I’ve been rereading Lion Woman, a marvellous novel by my favourite Norwegian novelist Erik Fosnes Hansen. It’s not available in English as yet so I read it in French, but if you can read any Scandinavian or European languages you have an excellent chance of getting hold of it, and if not you’ll have to do with one of EFH’s novels that are translated into English: Psalm at Journey’s End and Tales of Protection – both are brilliant. Anyway, while my French copy was hanging around my flat, in a moment of idle curiosity I did a thing I rarely do: I took the jacket off to see what was underneath.
Here is the book dressed:
French literary publishers have a long tradition of presenting their books to the public in what to British and American readers seem to be rather boring covers. The uniform and unillustrated jacket style came about for a reason: historically publishers could assume that readers were an educated lot who read the literary press, kept up to date with what was going on in the world of letters, and were therefore so knowledgeable about authors and books that they didn’t need the cover to inform or persuade them. They already knew what they wanted. That’s how the thinking went.
For some readers I suspect the sobriety of the jackets worked as a form of flattery: the unadorned covers were testament to their seriousness and intelligence. (There is a form of intellectual snobbery that looks down on colour and image.)
But time went on. We entered a more visual age. Reading had to compete with new forms of entertainment. Markets became more competitive. The traditional publishers were loath to abandon the sober style that had become a recognisable part of their identity among their long-term loyal readers, but knew they had to reach into a new market too. Hence the new style: an illustrated and often very colourful outer jacket (sometimes just a band) and underneath it the ‘old style’ plain and lettered cover.
When I was a student and then an academic I used to shelve my French books separately from my English ones. My French shelves with their serried ranks of black, charcoal and cream spines looked smart, formal and verged on the stiff. They would have looked very fine in the home of a chic minimalist. My English shelves on the other hand were full of colour, all jumbled together.
In the interior design magazines that are the guilty secret of my reading life, I often notice photos which feature graceful ivory tomes left lying on side tables beside vases of flowers. I squint and peer until I can figure out the – usually French – title. This, in the homes of people who are most unlikely to be French readers! The books are not there to be read, but are stylists’ props, used for their elegant, ‘goes with everything’ aesthetic. Old rectories and parsonages with their Country House look go the other way: English books, all in different colours that don’t necessarily go, but that en masse produce an effect of relaxed warmth that is an essential part of the charm.
I love both styles. The colourful images on books produced for the English speaking market have a more immediate attraction but I am very drawn to the elegant sobriety of the old fashioned French literary volumes. The typography is endlessly fascinating in itself: when illustration is absent and colour is kept to a minimum, the delicacy of a serif, the weight of a ball terminal are seen to have a grace that is truly beautiful. I have a geeky side that means I can gaze at a lovey ampersand for sixty minutes on end and not get bored.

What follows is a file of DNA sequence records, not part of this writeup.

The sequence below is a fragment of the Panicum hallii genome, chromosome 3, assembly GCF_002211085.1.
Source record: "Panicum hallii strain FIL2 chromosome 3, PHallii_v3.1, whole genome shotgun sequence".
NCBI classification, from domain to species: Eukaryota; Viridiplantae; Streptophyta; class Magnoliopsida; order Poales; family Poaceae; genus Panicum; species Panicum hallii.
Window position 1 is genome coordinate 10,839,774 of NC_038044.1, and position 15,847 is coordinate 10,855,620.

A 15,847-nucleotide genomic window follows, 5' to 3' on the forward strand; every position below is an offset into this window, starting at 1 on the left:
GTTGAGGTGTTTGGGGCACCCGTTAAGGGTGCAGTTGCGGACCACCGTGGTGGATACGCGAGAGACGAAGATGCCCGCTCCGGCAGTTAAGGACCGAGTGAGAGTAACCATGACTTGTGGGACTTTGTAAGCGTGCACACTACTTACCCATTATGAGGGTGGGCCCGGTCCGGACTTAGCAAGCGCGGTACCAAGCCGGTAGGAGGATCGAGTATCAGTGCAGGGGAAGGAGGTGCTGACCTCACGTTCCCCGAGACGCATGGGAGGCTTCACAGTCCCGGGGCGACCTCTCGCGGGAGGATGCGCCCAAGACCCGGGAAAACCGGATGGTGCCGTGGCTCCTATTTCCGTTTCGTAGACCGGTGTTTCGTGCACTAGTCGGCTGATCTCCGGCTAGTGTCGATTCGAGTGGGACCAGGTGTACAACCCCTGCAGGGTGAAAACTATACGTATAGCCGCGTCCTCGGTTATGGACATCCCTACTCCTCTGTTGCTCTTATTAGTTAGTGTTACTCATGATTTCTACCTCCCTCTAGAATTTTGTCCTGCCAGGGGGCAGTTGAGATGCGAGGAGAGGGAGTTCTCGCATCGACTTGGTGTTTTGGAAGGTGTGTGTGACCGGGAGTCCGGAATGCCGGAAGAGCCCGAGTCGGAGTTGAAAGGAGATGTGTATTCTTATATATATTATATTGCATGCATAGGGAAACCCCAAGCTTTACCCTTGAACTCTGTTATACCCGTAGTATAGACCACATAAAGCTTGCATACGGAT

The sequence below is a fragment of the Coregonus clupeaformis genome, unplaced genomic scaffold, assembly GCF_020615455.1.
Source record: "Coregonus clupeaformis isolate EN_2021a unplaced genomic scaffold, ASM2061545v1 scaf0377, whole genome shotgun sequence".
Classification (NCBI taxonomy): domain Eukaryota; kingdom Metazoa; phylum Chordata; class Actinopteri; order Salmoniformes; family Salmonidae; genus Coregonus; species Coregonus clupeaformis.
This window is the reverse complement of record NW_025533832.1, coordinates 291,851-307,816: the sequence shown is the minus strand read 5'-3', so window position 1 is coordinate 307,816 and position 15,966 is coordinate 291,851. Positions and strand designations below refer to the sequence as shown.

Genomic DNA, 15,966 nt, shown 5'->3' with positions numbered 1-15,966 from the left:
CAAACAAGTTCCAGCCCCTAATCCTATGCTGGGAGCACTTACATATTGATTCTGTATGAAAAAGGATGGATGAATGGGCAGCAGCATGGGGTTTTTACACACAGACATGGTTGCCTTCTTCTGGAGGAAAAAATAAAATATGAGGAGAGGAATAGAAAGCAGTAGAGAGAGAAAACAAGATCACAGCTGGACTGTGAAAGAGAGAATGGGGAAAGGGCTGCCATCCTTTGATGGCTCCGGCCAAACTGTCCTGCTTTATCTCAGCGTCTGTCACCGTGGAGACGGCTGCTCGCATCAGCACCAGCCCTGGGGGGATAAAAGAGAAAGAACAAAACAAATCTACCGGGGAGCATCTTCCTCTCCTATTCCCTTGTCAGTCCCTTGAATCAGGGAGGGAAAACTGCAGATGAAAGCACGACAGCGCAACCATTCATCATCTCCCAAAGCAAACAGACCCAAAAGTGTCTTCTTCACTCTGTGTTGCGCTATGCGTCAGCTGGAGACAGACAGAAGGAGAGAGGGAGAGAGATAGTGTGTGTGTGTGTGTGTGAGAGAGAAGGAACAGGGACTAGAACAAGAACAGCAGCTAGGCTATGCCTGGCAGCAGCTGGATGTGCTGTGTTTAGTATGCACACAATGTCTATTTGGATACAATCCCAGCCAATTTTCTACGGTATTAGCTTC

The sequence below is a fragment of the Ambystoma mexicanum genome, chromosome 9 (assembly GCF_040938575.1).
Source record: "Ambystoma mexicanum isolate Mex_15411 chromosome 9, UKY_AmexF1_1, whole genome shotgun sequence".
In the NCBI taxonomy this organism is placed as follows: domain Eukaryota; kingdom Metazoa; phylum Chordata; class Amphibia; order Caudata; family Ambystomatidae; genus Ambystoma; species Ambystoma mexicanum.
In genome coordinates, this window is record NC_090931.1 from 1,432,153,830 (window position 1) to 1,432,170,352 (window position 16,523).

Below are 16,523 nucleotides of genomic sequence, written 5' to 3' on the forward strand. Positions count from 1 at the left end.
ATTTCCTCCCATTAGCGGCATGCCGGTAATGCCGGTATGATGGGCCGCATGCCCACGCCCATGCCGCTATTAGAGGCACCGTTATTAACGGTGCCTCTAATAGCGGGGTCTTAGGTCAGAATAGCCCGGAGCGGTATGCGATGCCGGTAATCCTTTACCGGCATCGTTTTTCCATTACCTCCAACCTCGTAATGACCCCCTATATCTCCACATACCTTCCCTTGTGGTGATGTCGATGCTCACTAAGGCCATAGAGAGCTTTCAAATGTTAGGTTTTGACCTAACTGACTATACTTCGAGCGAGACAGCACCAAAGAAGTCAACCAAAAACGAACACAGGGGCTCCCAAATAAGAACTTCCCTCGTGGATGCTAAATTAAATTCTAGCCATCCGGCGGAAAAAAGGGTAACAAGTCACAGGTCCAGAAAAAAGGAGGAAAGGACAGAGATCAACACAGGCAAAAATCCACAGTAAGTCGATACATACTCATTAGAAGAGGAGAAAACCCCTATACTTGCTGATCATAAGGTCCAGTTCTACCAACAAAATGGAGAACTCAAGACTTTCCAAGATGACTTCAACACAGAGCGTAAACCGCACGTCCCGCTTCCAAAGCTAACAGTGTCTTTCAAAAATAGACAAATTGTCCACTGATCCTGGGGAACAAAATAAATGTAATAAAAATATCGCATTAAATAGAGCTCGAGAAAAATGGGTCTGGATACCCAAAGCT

Here’s a true classic (Penguin, 1949) where monochrome and lettering come decoratively together:
I started to wonder: do we in the English speaking world do truly plain books? My first thought was of the Everyman hardbacks. In recent years you can see a parallel development there to what has happened in the French market. Here is an older Everyman Dickens:
and here is a new one:
Undressed, they both look the same:
And then there is the brilliant, delightful and utterly-fantastic-in-every-way Persephone Press. Look at this pared down and oh-so-French-looking tome:
Inside, by contrast, it has these totally bonkers and very English endpapers:
Every book also comes with its matching bookmark – how about that for genius?
(By the way, in case you don’t know them, Persephone books are as glorious to read as they are to look at. You can find out all about them here: www.persephonebooks.co.uk)
The final thing I found on my bookshelf that I would call plain English, are the twin Penguin hardbacks that I couldn’t resist last year when I was supposed to be on a book buying go-slow:
Sans serif typeface, black and grey cloth cover – oh, what could be finer?
We live in a competitive world where books have to fight for our attention in the bookshop windows, and every author wants their book to be the one that stands out on the shop floor – but my bookloving heart says: long live the plain cover!
Hi Dianne very interesting photos etc of book… maybe we could meet up somewhere in the Summer ? Julia Page
My German books are predominantly plain covered. The press that publishes all the old plays, poetry and short stories uses tiny format books with bright yellow covers and plain black typeface. I always kept them separate from my English books. Still do. And I love them for their simplicity. Funnily enough the famous Kleider Machen Leute is in this format. That always makes me smile. Thank you for a lovely blog, as usual.
Just like my grandmother used to say….”It is not what is on the outside, but what is on the inside that counts.” I am with you on buying a book with an unembellished cover. I find the books of yore are quite more interesting to look at…lol.
Anxiously awaiting your next book,